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Well, Your Coach Is Sorta Right Pullup is a great bodyweight exercise that can build your upper back, lower back, lateral, shoulders, triceps, biceps (chinups) and even your abs. Because the minimum weight (you can increase weights pulled by using a dip belt) you'll have to lift is your body, you need some strength in your arms to do that, unlike a lateral ...


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It depends. If you are doing 1-5 pull ups, most likely. If you are doing 6-15 pull ups, maybe. If you are doing 20+ pull ups, lat pulldowns are more effective because you can adjust the weight level. This is referring to both back and bicep strength/development.


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In answer to your title question, no. They both involve all of the muscles listed above. A chin-up focuses a bit more on the biceps whilst pull-ups distribute more effort across the back. Changing the width of your grip will focus on different parts of your back. But in the end, your body is doing the same amount of work over all of those muscles you listed. ...


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In my opinion, if you grip with a neutral grip it hits more on the biceps than the back, not say like doesn't hitting the back, still got but not as much as wide gripping which mean wide pull ups. the placement of your gripping will definitely effect the part of back you wishes to work. for daily motivation and sharing


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It would depend on your current split, if you're just beginning to workout its better to stick with the compound exercises (squat, bench and deadlift) 3-4 times a week. You can do an isolation day for arms as long as its at least 2 days after doing a chest/back day to give your arm ample time to recover. While you do activate these muscle during some ...


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I would never have specific arm days namely because of what you said; they get engaged heavily on back/chest days respectively. If you want to get some more arm action going on, you could instead add a bicep segment to the end of your back day, and a tricep segment to the end of your chest day. That way, they're already warmed up, and probably even tired. ...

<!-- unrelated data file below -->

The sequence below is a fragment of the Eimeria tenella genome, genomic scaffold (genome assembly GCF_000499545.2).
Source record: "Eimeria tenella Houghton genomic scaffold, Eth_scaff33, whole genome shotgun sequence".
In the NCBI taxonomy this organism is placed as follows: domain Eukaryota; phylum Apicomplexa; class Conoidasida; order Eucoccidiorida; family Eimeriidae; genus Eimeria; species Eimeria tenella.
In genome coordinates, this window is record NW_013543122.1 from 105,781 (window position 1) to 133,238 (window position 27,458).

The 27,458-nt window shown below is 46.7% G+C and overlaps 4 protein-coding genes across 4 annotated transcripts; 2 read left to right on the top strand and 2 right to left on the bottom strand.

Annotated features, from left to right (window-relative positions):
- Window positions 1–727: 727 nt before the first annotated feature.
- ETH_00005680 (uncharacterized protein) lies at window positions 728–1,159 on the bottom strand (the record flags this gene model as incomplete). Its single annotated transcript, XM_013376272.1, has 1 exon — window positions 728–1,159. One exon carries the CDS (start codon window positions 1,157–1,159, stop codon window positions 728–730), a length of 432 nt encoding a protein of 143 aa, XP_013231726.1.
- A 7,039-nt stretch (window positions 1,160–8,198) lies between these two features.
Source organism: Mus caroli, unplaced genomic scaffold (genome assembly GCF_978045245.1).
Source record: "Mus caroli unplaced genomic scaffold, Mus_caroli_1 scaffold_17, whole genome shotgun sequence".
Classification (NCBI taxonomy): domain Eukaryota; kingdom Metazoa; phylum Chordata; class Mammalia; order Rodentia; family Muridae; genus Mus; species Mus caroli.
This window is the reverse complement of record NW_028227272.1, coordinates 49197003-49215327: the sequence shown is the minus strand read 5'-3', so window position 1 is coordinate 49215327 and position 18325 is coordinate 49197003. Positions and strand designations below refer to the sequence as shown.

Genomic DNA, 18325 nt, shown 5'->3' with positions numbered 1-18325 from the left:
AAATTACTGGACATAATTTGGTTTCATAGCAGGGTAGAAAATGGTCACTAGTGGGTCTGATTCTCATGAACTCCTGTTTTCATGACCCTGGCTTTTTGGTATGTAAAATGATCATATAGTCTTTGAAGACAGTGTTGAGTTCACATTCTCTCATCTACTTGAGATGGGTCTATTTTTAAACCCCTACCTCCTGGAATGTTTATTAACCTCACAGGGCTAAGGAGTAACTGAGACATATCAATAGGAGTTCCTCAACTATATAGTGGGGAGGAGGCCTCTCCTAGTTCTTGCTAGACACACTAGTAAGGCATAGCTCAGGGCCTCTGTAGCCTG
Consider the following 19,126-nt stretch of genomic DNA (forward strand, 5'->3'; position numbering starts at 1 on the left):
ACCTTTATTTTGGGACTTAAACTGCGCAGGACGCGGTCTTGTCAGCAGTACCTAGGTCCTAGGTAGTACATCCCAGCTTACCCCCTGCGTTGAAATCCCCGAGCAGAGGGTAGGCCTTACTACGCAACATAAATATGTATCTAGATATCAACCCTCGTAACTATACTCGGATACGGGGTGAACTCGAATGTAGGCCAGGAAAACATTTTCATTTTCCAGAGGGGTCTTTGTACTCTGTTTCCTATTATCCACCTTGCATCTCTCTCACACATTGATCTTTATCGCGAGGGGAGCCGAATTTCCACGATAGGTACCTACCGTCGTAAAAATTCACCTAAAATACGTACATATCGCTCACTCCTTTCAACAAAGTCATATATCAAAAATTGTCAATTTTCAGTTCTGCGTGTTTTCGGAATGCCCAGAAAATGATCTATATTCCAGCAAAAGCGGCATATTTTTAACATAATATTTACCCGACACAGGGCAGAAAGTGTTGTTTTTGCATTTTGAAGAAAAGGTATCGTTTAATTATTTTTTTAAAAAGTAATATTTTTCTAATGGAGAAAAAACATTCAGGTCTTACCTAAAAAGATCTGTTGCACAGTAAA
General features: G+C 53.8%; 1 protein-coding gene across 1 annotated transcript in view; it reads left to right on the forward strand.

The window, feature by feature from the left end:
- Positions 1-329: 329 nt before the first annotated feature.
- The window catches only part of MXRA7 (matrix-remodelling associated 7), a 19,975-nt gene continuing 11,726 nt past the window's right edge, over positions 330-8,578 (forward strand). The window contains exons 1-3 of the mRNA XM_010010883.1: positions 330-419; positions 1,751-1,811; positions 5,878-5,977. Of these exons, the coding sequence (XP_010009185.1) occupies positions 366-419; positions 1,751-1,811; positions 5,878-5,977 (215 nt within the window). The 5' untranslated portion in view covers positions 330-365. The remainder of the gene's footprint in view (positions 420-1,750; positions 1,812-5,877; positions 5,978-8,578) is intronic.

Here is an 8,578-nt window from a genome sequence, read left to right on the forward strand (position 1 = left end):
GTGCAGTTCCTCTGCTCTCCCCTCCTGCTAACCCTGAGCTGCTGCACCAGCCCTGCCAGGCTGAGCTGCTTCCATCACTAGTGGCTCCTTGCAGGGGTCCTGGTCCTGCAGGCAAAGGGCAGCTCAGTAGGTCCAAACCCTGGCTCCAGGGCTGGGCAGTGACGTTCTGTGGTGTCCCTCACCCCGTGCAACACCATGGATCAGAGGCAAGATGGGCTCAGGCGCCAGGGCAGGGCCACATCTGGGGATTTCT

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Chinups (palms towards you) do activate your biceps more, but not at the cost of your lats. There's a bit of bro-science about pullups/chinups, but if you read a 2010 study in the Journal of Strength and Conditioning Research it tells a different tale. Basically, the recruitment of the latissimus dorsi is the same: A general pattern of sequential ...


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Depends on your grip, if you have close grip it will definitely target your biceps more, wide will hit your lats. However in saying, when I first started I had a similar issue as well, as fairy as it sounds, muscle mind connection will help you target your back. thinking about your lats working as you do your exercise will better engage them will completing. ...


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You're right that certain rep ranges primarily cause certain types of adaptation. But that's not the end of the story. A good example of that is the legs of high level cyclists. Most of these folks aren't doing strength training, and certainly very few are training for hypertrophy, but their legs are both strong and tend to be very muscular. In the short ...


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It's most likely perfectly normal. Bodies are not perfectly symmetrical, and while you may have the same vein in your right arm, it doesn't necessarily mean that it runs in the same place.


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What I would tell you is that for upper body, chest, shoulders, and triceps usually work together(bench press, dips, push ups, shoulder press, chest press, tricep dumbbell bench press(see bodybuilding.com)...) well back and biceps usually also work together(pull ups, lat pull downs, curls, rows, chin ups, iso row, etc.) Legs and abs are a different category, ...


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I'm not very sure it's good cause you don't get the most out of it. If you can train at a better rate when doing triceps and chest separately why not? And bench-press does make the triceps work as you push the weight up.


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Rectifying imbalances is not something you do by working the weaker side more than the other, as suggested in another answer. Consider your scenario. You might have a stronger left-side bicep than right-side. However, if you were to do more curls on the right side, you're also training the right-side forearm and shoulder. You're also training the left-side ...


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Yes, by all means. When you do bicep curls, your primary goal is to stress your biceps, and as few other muscles as possible. Find a position and trajectory in which you only put stress on your biceps, so that your deltas are involved very mildly, merely to keep your arm position steady, not to help it pull the weight. It is impossible to avoid using the ...



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